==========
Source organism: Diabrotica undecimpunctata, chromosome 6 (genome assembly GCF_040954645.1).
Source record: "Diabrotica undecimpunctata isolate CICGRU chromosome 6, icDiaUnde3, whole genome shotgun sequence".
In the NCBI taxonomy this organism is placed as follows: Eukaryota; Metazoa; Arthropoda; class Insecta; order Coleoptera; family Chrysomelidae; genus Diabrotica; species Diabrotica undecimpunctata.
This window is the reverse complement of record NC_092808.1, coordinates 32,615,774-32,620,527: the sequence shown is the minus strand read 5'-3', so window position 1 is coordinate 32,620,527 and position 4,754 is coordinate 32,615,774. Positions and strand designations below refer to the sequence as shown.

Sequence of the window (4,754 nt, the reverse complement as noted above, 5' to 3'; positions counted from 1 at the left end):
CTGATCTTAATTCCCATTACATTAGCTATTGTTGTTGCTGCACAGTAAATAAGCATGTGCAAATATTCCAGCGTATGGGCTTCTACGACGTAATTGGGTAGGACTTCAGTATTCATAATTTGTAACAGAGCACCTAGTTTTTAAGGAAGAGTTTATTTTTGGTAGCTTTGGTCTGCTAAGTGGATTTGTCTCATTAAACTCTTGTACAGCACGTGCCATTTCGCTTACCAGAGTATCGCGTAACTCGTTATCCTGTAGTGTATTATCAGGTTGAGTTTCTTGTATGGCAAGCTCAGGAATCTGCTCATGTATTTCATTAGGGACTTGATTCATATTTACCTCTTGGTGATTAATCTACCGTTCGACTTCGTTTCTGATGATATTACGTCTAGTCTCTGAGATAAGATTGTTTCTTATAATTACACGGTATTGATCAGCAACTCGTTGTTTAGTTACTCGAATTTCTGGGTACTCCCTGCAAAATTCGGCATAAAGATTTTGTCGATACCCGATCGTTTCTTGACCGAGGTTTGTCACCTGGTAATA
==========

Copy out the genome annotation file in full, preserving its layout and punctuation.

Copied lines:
Source organism: Diabrotica undecimpunctata, chromosome 6 (genome assembly GCF_040954645.1).
Source record: "Diabrotica undecimpunctata isolate CICGRU chromosome 6, icDiaUnde3, whole genome shotgun sequence".
In the NCBI taxonomy this organism is placed as follows: Eukaryota; Metazoa; Arthropoda; class Insecta; order Coleoptera; family Chrysomelidae; genus Diabrotica; species Diabrotica undecimpunctata.
This window is the reverse complement of record NC_092808.1, coordinates 32,615,774-32,620,527: the sequence shown is the minus strand read 5'-3', so window position 1 is coordinate 32,620,527 and position 4,754 is coordinate 32,615,774. Positions and strand designations below refer to the sequence as shown.

Sequence of the window (4,754 nt, the reverse complement as noted above, 5' to 3'; positions counted from 1 at the left end):
CTGATCTTAATTCCCATTACATTAGCTATTGTTGTTGCTGCACAGTAAATAAGCATGTGCAAATATTCCAGCGTATGGGCTTCTACGACGTAATTGGGTAGGACTTCAGTATTCATAATTTGTAACAGAGCACCTAGTTTTTAAGGAAGAGTTTATTTTTGGTAGCTTTGGTCTGCTAAGTGGATTTGTCTCATTAAACTCTTGTACAGCACGTGCCATTTCGCTTACCAGAGTATCGCGTAACTCGTTATCCTGTAGTGTATTATCAGGTTGAGTTTCTTGTATGGCAAGCTCAGGAATCTGCTCATGTATTTCATTAGGGACTTGATTCATATTTACCTCTTGGTGATTAATCTACCGTTCGACTTCGTTTCTGATGATATTACGTCTAGTCTCTGAGATAAGATTGTTTCTTATAATTACACGGTATTGATCAGCAACTCGTTGTTTAGTTACTCGAATTTCTGGGTACTCCCTGCAAAATTCGGCATAAAGATTTTGTCGATACCCGATCGTTTCTTGACCGAGGTTTGTCACCTGGTAATA